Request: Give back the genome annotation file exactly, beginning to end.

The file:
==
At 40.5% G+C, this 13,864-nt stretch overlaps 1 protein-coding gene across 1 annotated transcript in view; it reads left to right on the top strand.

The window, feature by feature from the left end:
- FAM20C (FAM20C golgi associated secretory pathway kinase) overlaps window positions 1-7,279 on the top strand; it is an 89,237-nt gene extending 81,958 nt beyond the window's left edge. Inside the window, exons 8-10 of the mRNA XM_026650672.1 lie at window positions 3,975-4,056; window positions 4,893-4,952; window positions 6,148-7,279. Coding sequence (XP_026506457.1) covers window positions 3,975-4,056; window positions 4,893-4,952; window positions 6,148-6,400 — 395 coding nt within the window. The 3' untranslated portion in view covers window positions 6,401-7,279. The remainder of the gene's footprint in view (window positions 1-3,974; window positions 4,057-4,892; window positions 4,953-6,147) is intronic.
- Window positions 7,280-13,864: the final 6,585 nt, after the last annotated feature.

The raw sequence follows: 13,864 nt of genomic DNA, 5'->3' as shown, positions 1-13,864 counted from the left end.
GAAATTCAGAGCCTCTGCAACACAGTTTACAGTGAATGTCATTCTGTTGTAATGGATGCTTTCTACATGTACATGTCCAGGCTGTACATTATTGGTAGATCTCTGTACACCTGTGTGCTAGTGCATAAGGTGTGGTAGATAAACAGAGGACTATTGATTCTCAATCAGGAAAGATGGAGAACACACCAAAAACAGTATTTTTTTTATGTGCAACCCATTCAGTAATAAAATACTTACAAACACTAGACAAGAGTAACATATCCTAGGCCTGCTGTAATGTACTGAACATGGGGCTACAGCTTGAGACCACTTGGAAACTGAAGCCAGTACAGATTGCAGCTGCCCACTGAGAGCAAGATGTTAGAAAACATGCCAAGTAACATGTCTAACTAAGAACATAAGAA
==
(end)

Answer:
At 40.5% G+C, this 13,864-nt stretch overlaps 1 protein-coding gene across 1 annotated transcript in view; it reads left to right on the top strand.

The window, feature by feature from the left end:
- FAM20C (FAM20C golgi associated secretory pathway kinase) overlaps window positions 1-7,279 on the top strand; it is an 89,237-nt gene extending 81,958 nt beyond the window's left edge. Inside the window, exons 8-10 of the mRNA XM_026650672.1 lie at window positions 3,975-4,056; window positions 4,893-4,952; window positions 6,148-7,279. Coding sequence (XP_026506457.1) covers window positions 3,975-4,056; window positions 4,893-4,952; window positions 6,148-6,400 — 395 coding nt within the window. The 3' untranslated portion in view covers window positions 6,401-7,279. The remainder of the gene's footprint in view (window positions 1-3,974; window positions 4,057-4,892; window positions 4,953-6,147) is intronic.
- Window positions 7,280-13,864: the final 6,585 nt, after the last annotated feature.

The raw sequence follows: 13,864 nt of genomic DNA, 5'->3' as shown, positions 1-13,864 counted from the left end.
GAAATTCAGAGCCTCTGCAACACAGTTTACAGTGAATGTCATTCTGTTGTAATGGATGCTTTCTACATGTACATGTCCAGGCTGTACATTATTGGTAGATCTCTGTACACCTGTGTGCTAGTGCATAAGGTGTGGTAGATAAACAGAGGACTATTGATTCTCAATCAGGAAAGATGGAGAACACACCAAAAACAGTATTTTTTTTATGTGCAACCCATTCAGTAATAAAATACTTACAAACACTAGACAAGAGTAACATATCCTAGGCCTGCTGTAATGTACTGAACATGGGGCTACAGCTTGAGACCACTTGGAAACTGAAGCCAGTACAGATTGCAGCTGCCCACTGAGAGCAAGATGTTAGAAAACATGCCAAGTAACATGTCTAACTAAGAACATAAGAA